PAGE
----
Girish Karnad: A not very subtle environmental message

Noted theatre and cinema auteur Girish Karnad died June 10, 2019 morning; here's looking back at his film Cheluvi

By Sevanti Ninan
Published: Monday 10 June 2019

This review was originally published in Down To Earth's print edition (dated: 15-28 February, 1993)

Girish Karnad's genius for turning mythology to contemporary use surfaces once again in his exquisite and disturbing film Cheluvi. Based on a fable about a young woman who could turn into a flowering tree at will with the help of a mantra, it has a not-so-subtle environmental message. 

Cheluvi was included in the Panorama section of the 24th International Film Festival, held in Delhi in January. Shot in south India with a Hindi soundtrack and English subtitles, it is a fast-paced, fantastic tale of the two daughters of a destitute woman, whose frustration leads her to thrash them every day. But the family suddenly gains a magical source of livelihood though it brings complications in its wake. 

In purely visual terms, Cheluvi is a beautiful film set in a village surrounded by forests and streams. There is a lyrical quality to the pace of life it depicts. The flawless casting ensures there are few, if any, false notes. Cheluvi, the younger daughter, is a lovely, fawn-like village belle who helps a mendicant who had fainted from hunger and, in return, receives a boon from him. The mendicant teaches her a mantra that will turn her into a champak tree, but he warns her the flowers have to be plucked carefully so that the tree is not even slightly damaged. 

The two sisters are soon selling champak blossoms to the villagers who become curious about where they get their supply of fragrant flowers as there is no champak tree in the vicinity. The village headman's son follows the sisters into the forest, but he falls asleep and so misses the metamorphosis. However, he falls in love with Cheluvi and marries her. In time, she is persuaded to share her secret with her husband, who makes her turn into the tree again and again, just for him. 

Soon, champak blossoms from the headman's house float in profusion in a tank by the house and before long Cheluvi is tricked by her bratty sister-in-law into revealing her secret. The sister-in-law brings a gang of rowdy children to see the beautiful, helpless tree and the inevitable happens. When Cheluvi turns herself back into a woman, she can only transform a part of herself and must remain for the rest of her life, half-woman, half-tree stump.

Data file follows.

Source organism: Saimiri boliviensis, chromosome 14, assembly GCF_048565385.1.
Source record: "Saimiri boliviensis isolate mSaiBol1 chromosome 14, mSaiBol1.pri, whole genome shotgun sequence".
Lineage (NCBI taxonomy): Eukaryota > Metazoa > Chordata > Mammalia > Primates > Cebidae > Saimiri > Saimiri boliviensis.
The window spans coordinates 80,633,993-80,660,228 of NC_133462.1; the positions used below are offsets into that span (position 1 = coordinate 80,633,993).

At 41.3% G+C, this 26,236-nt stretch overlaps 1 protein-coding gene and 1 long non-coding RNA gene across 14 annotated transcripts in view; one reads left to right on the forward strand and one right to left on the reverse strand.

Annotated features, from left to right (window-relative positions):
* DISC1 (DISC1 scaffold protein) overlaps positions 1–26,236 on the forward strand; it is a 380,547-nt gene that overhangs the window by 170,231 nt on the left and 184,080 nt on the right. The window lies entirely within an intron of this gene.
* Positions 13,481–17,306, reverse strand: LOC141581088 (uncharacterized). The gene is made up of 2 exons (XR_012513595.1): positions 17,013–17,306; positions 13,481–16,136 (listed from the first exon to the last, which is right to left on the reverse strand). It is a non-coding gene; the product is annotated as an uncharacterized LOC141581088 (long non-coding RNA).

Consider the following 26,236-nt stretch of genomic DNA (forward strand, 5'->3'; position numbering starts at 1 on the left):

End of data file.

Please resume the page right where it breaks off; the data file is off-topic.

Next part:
All this may seem a rather obvious symbolism of what humans are doing to nature, but it would be interesting to observe what an audience in a rural, environmentally degraded area makes of this film. If it conveys something meaningful to them, Karnad's purpose would have been served. His "message" works at several levels. First, there is a flowering tree that provides a livelihood for a family existing on the edge of starvation. 

Second, there are thoughtless human beings trivialising and then abusing the champak's munificence. The film's ironical climax is reached when Cheluvi's husband tries to restore the champak's branches in a vain attempt to enable his wife become her former self, but finds the forest area strewn with fallen trees and learns that the wanton destruction is because his father wants to build him a palace in which he can begin life anew with a second wife. The film's final irony is that a human being destroys nature in pursuit of material happiness, but only to discover that such happiness is elusive when nature is destroyed.

In this sense, Karnad's message is overt rather than subtle. And, precisely because it is a not-so-subtle fable, Cheluvi is a good film to be shown by environmentalists to urban and rural groups. It should communicate their message far more effectively than the dozens of inept documentaries that have been made on the subject.

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